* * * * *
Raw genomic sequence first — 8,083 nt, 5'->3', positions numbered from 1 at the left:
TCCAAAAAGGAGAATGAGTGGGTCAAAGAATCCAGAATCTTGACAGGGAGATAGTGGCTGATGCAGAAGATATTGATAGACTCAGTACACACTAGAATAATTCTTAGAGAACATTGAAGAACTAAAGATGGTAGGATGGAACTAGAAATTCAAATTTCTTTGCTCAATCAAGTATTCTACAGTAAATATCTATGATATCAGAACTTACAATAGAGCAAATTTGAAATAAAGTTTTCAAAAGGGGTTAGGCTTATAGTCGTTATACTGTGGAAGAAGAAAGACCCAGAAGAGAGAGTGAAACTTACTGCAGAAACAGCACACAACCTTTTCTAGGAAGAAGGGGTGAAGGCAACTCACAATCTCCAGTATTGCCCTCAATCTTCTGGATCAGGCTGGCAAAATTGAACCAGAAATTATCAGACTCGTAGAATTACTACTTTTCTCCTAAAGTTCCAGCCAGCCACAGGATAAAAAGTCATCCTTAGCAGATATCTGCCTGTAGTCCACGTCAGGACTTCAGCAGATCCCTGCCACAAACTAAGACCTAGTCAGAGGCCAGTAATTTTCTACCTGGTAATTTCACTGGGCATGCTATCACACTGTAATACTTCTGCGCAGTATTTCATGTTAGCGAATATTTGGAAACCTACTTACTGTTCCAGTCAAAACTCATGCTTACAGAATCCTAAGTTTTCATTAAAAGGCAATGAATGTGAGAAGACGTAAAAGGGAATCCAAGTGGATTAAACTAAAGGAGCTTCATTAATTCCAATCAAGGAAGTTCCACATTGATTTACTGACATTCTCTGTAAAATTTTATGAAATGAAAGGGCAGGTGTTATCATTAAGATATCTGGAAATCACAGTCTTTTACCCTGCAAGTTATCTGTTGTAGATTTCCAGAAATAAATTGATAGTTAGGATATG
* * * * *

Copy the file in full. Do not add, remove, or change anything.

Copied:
Raw genomic sequence first — 8,083 nt, 5'->3', positions numbered from 1 at the left:
TCCAAAAAGGAGAATGAGTGGGTCAAAGAATCCAGAATCTTGACAGGGAGATAGTGGCTGATGCAGAAGATATTGATAGACTCAGTACACACTAGAATAATTCTTAGAGAACATTGAAGAACTAAAGATGGTAGGATGGAACTAGAAATTCAAATTTCTTTGCTCAATCAAGTATTCTACAGTAAATATCTATGATATCAGAACTTACAATAGAGCAAATTTGAAATAAAGTTTTCAAAAGGGGTTAGGCTTATAGTCGTTATACTGTGGAAGAAGAAAGACCCAGAAGAGAGAGTGAAACTTACTGCAGAAACAGCACACAACCTTTTCTAGGAAGAAGGGGTGAAGGCAACTCACAATCTCCAGTATTGCCCTCAATCTTCTGGATCAGGCTGGCAAAATTGAACCAGAAATTATCAGACTCGTAGAATTACTACTTTTCTCCTAAAGTTCCAGCCAGCCACAGGATAAAAAGTCATCCTTAGCAGATATCTGCCTGTAGTCCACGTCAGGACTTCAGCAGATCCCTGCCACAAACTAAGACCTAGTCAGAGGCCAGTAATTTTCTACCTGGTAATTTCACTGGGCATGCTATCACACTGTAATACTTCTGCGCAGTATTTCATGTTAGCGAATATTTGGAAACCTACTTACTGTTCCAGTCAAAACTCATGCTTACAGAATCCTAAGTTTTCATTAAAAGGCAATGAATGTGAGAAGACGTAAAAGGGAATCCAAGTGGATTAAACTAAAGGAGCTTCATTAATTCCAATCAAGGAAGTTCCACATTGATTTACTGACATTCTCTGTAAAATTTTATGAAATGAAAGGGCAGGTGTTATCATTAAGATATCTGGAAATCACAGTCTTTTACCCTGCAAGTTATCTGTTGTAGATTTCCAGAAATAAATTGATAGTTAGGATATG